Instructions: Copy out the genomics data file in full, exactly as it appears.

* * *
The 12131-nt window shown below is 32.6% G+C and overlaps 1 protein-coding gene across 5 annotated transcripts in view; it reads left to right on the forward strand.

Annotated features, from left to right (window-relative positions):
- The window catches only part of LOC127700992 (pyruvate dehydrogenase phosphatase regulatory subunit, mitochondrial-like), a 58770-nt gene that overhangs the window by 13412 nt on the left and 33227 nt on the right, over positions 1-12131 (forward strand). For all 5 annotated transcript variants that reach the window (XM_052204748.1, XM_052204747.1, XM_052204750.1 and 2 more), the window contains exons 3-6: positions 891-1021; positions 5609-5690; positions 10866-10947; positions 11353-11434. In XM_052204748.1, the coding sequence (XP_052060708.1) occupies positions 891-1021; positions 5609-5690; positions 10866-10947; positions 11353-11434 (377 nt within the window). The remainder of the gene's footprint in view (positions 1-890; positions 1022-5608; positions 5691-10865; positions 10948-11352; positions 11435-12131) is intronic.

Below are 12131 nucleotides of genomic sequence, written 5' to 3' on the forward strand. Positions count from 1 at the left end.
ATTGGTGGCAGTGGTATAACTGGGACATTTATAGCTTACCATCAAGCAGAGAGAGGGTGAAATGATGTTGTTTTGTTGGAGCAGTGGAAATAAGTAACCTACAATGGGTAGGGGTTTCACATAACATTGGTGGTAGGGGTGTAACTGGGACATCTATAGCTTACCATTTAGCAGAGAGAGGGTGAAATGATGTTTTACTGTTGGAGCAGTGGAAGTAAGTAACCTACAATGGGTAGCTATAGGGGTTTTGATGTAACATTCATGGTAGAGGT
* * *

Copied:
The 12131-nt window shown below is 32.6% G+C and overlaps 1 protein-coding gene across 5 annotated transcripts in view; it reads left to right on the forward strand.

Annotated features, from left to right (window-relative positions):
- The window catches only part of LOC127700992 (pyruvate dehydrogenase phosphatase regulatory subunit, mitochondrial-like), a 58770-nt gene that overhangs the window by 13412 nt on the left and 33227 nt on the right, over positions 1-12131 (forward strand). For all 5 annotated transcript variants that reach the window (XM_052204748.1, XM_052204747.1, XM_052204750.1 and 2 more), the window contains exons 3-6: positions 891-1021; positions 5609-5690; positions 10866-10947; positions 11353-11434. In XM_052204748.1, the coding sequence (XP_052060708.1) occupies positions 891-1021; positions 5609-5690; positions 10866-10947; positions 11353-11434 (377 nt within the window). The remainder of the gene's footprint in view (positions 1-890; positions 1022-5608; positions 5691-10865; positions 10948-11352; positions 11435-12131) is intronic.

Below are 12131 nucleotides of genomic sequence, written 5' to 3' on the forward strand. Positions count from 1 at the left end.
ATTGGTGGCAGTGGTATAACTGGGACATTTATAGCTTACCATCAAGCAGAGAGAGGGTGAAATGATGTTGTTTTGTTGGAGCAGTGGAAATAAGTAACCTACAATGGGTAGGGGTTTCACATAACATTGGTGGTAGGGGTGTAACTGGGACATCTATAGCTTACCATTTAGCAGAGAGAGGGTGAAATGATGTTTTACTGTTGGAGCAGTGGAAGTAAGTAACCTACAATGGGTAGCTATAGGGGTTTTGATGTAACATTCATGGTAGAGGT